You get a check in the mail and it comes with a mission. They offer to pay you for reporting your customer service experience at certain stores and in exchange you make a small commission.
It's based off a decades-old scam but the hoax is getting more elaborate.
“You'll deposit [the check], it'll bounce, and you will be held accountable for the money you spent,” said Angie Barnett, president & CEO with the Better Business Bureau serving Greater Maryland.
It's called the mystery shopper scam or secret shopper scam.
“An individual receives mail, a phone call, or email notice that they have an opportunity to take a large sum of money, usually in the thousands, and they are asked to go out and conduct mystery or secret shopping. The purpose of that is to determine customer service,” Barnett said.
ABC2 obtained a letter and check sent by a scammer. According to the detailed instructions, the customer is to use the $2,810 check to purchase $2,500 worth of iTunes gift cards in the denominations of $50 and $100.
The person must carefully scratch the cards and text pictures of the pin numbers to the phone number on the sheet then email a survey with observations from their buying experience.
“Check-off, how long did you wait in line? Was the customer service friendly?,” said Barnett.
For their efforts they get to keep the leftover $310, but really they'll be in the hole a lot more than that.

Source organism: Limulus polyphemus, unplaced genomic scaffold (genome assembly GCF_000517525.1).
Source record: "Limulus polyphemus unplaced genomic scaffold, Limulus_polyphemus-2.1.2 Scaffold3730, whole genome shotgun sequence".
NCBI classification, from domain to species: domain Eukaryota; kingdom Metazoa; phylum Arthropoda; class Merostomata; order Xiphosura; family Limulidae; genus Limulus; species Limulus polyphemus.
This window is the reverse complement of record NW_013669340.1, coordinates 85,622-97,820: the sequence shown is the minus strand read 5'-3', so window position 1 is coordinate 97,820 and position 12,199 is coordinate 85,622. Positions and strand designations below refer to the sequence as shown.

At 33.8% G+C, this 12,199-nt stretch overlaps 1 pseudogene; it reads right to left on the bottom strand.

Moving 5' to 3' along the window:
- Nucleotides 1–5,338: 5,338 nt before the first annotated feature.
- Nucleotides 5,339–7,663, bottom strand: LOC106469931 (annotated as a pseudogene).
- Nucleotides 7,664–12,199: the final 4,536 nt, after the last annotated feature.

“If the money turns out to be coming from this fraudulent source, you are still held accountable,” Barnett said.
It's a scam that's been around for a while but the con artists are getting better at making it look more authentic.
“Your first warning sign: unsolicited. Meaning you didn't reach out, you weren't looking for mystery shopping jobs,” said Barnett.
The second red flag is to closely look at the information on the check.
“The business name that is listed on the check - what correlation does that name up on the top left hand corner have to do with the person who signed it; have to do with the mystery shopping letter attached? Usually there's no correlation,” said Barnett.
Mystery shopping jobs do exist, but if you’re sent a check without any prior communication it’s most likely the run of the mill rip-off.
And people who have been duped before have reason to be on higher alert.
“If I fall for a scam, it increases the value of my contact information on the black market,” said Barnett.
To make sure you or a loved one doesn’t get caught up in one of these schemes there are a few things to be aware of. First, don't deposit that check. It could bounce, leaving you on the hook for bank fees.
Second, don't wire money to strangers. It seems obvious, but crooks have gotten incredibly good at deceiving people.
Third, do your research. Check the internet and look for resources on reputable companies.
Finally, don't give out your personal information.